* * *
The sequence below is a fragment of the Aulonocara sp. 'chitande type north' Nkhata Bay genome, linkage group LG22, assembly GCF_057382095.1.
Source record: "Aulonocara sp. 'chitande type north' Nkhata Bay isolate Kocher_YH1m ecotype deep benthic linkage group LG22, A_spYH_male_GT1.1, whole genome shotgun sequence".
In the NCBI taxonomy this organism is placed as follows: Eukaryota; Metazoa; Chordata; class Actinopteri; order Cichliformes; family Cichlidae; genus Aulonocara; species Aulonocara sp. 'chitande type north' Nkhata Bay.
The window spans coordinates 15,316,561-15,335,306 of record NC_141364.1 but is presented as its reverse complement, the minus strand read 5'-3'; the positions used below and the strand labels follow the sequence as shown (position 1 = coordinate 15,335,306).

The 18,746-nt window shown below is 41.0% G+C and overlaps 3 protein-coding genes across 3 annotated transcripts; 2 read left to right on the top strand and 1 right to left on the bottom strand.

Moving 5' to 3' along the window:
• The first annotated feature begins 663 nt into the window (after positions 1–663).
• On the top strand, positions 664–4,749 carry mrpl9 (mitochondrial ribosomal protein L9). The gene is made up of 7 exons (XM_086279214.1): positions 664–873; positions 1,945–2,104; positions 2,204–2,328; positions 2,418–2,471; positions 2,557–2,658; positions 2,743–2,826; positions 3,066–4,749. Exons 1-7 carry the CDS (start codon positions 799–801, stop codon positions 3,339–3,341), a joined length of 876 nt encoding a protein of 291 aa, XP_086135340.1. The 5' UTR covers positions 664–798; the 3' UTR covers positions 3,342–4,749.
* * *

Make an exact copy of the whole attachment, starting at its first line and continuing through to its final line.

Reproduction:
The sequence below is a fragment of the Aulonocara sp. 'chitande type north' Nkhata Bay genome, linkage group LG22, assembly GCF_057382095.1.
Source record: "Aulonocara sp. 'chitande type north' Nkhata Bay isolate Kocher_YH1m ecotype deep benthic linkage group LG22, A_spYH_male_GT1.1, whole genome shotgun sequence".
In the NCBI taxonomy this organism is placed as follows: Eukaryota; Metazoa; Chordata; class Actinopteri; order Cichliformes; family Cichlidae; genus Aulonocara; species Aulonocara sp. 'chitande type north' Nkhata Bay.
The window spans coordinates 15,316,561-15,335,306 of record NC_141364.1 but is presented as its reverse complement, the minus strand read 5'-3'; the positions used below and the strand labels follow the sequence as shown (position 1 = coordinate 15,335,306).

The 18,746-nt window shown below is 41.0% G+C and overlaps 3 protein-coding genes across 3 annotated transcripts; 2 read left to right on the top strand and 1 right to left on the bottom strand.

Moving 5' to 3' along the window:
• The first annotated feature begins 663 nt into the window (after positions 1–663).
• On the top strand, positions 664–4,749 carry mrpl9 (mitochondrial ribosomal protein L9). The gene is made up of 7 exons (XM_086279214.1): positions 664–873; positions 1,945–2,104; positions 2,204–2,328; positions 2,418–2,471; positions 2,557–2,658; positions 2,743–2,826; positions 3,066–4,749. Exons 1-7 carry the CDS (start codon positions 799–801, stop codon positions 3,339–3,341), a joined length of 876 nt encoding a protein of 291 aa, XP_086135340.1. The 5' UTR covers positions 664–798; the 3' UTR covers positions 3,342–4,749.